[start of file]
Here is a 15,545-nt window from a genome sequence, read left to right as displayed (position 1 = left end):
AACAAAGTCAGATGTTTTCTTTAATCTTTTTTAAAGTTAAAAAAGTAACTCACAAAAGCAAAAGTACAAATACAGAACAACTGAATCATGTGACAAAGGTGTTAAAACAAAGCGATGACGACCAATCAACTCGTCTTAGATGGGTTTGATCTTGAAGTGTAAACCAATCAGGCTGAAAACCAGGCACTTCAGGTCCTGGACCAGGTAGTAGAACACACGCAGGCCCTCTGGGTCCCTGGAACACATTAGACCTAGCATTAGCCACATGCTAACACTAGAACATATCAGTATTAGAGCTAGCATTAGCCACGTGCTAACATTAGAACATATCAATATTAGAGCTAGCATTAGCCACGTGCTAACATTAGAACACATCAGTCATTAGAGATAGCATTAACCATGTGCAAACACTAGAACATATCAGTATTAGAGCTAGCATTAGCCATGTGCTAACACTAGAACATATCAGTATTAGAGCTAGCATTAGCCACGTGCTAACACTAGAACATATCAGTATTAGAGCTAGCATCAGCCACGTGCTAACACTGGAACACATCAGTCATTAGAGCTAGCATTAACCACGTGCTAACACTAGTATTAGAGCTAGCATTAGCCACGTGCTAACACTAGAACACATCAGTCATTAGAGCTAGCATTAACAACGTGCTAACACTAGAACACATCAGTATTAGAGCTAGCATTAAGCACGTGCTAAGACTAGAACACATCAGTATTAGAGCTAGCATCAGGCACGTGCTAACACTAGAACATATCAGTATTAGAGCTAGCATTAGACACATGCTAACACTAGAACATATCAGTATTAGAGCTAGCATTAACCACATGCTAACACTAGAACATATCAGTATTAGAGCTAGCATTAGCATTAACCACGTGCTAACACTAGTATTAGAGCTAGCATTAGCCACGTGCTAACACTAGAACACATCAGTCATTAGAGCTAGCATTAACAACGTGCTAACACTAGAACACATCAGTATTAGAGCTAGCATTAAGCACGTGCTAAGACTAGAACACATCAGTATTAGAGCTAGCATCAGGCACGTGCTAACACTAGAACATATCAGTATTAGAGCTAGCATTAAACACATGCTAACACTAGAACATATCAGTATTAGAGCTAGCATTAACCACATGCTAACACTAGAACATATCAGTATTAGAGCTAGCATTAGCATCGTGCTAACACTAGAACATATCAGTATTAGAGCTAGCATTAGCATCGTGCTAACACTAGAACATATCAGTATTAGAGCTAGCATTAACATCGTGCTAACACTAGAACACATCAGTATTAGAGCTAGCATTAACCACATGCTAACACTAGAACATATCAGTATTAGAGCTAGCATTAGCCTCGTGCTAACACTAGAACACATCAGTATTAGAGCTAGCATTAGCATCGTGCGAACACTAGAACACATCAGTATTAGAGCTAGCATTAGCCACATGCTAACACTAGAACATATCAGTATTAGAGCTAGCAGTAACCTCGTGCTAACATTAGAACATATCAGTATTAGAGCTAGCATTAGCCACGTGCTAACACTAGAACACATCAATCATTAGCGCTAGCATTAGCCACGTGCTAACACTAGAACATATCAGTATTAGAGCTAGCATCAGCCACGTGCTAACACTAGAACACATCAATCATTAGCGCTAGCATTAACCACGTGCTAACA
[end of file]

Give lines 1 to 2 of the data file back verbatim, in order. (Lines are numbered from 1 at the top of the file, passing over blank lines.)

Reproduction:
Here is a 15,545-nt window from a genome sequence, read left to right as displayed (position 1 = left end):
AACAAAGTCAGATGTTTTCTTTAATCTTTTTTAAAGTTAAAAAAGTAACTCACAAAAGCAAAAGTACAAATACAGAACAACTGAATCATGTGACAAAGGTGTTAAAACAAAGCGATGACGACCAATCAACTCGTCTTAGATGGGTTTGATCTTGAAGTGTAAACCAATCAGGCTGAAAACCAGGCACTTCAGGTCCTGGACCAGGTAGTAGAACACACGCAGGCCCTCTGGGTCCCTGGAACACATTAGACCTAGCATTAGCCACATGCTAACACTAGAACATATCAGTATTAGAGCTAGCATTAGCCACGTGCTAACATTAGAACATATCAATATTAGAGCTAGCATTAGCCACGTGCTAACATTAGAACACATCAGTCATTAGAGATAGCATTAACCATGTGCAAACACTAGAACATATCAGTATTAGAGCTAGCATTAGCCATGTGCTAACACTAGAACATATCAGTATTAGAGCTAGCATTAGCCACGTGCTAACACTAGAACATATCAGTATTAGAGCTAGCATCAGCCACGTGCTAACACTGGAACACATCAGTCATTAGAGCTAGCATTAACCACGTGCTAACACTAGTATTAGAGCTAGCATTAGCCACGTGCTAACACTAGAACACATCAGTCATTAGAGCTAGCATTAACAACGTGCTAACACTAGAACACATCAGTATTAGAGCTAGCATTAAGCACGTGCTAAGACTAGAACACATCAGTATTAGAGCTAGCATCAGGCACGTGCTAACACTAGAACATATCAGTATTAGAGCTAGCATTAGACACATGCTAACACTAGAACATATCAGTATTAGAGCTAGCATTAACCACATGCTAACACTAGAACATATCAGTATTAGAGCTAGCATTAGCATTAACCACGTGCTAACACTAGTATTAGAGCTAGCATTAGCCACGTGCTAACACTAGAACACATCAGTCATTAGAGCTAGCATTAACAACGTGCTAACACTAGAACACATCAGTATTAGAGCTAGCATTAAGCACGTGCTAAGACTAGAACACATCAGTATTAGAGCTAGCATCAGGCACGTGCTAACACTAGAACATATCAGTATTAGAGCTAGCATTAAACACATGCTAACACTAGAACATATCAGTATTAGAGCTAGCATTAACCACATGCTAACACTAGAACATATCAGTATTAGAGCTAGCATTAGCATCGTGCTAACACTAGAACATATCAGTATTAGAGCTAGCATTAGCATCGTGCTAACACTAGAACATATCAGTATTAGAGCTAGCATTAACATCGTGCTAACACTAGAACACATCAGTATTAGAGCTAGCATTAACCACATGCTAACACTAGAACATATCAGTATTAGAGCTAGCATTAGCCTCGTGCTAACACTAGAACACATCAGTATTAGAGCTAGCATTAGCATCGTGCGAACACTAGAACACATCAGTATTAGAGCTAGCATTAGCCACATGCTAACACTAGAACATATCAGTATTAGAGCTAGCAGTAACCTCGTGCTAACATTAGAACATATCAGTATTAGAGCTAGCATTAGCCACGTGCTAACACTAGAACACATCAATCATTAGCGCTAGCATTAGCCACGTGCTAACACTAGAACATATCAGTATTAGAGCTAGCATCAGCCACGTGCTAACACTAGAACACATCAATCATTAGCGCTAGCATTAACCACGTGCTAACA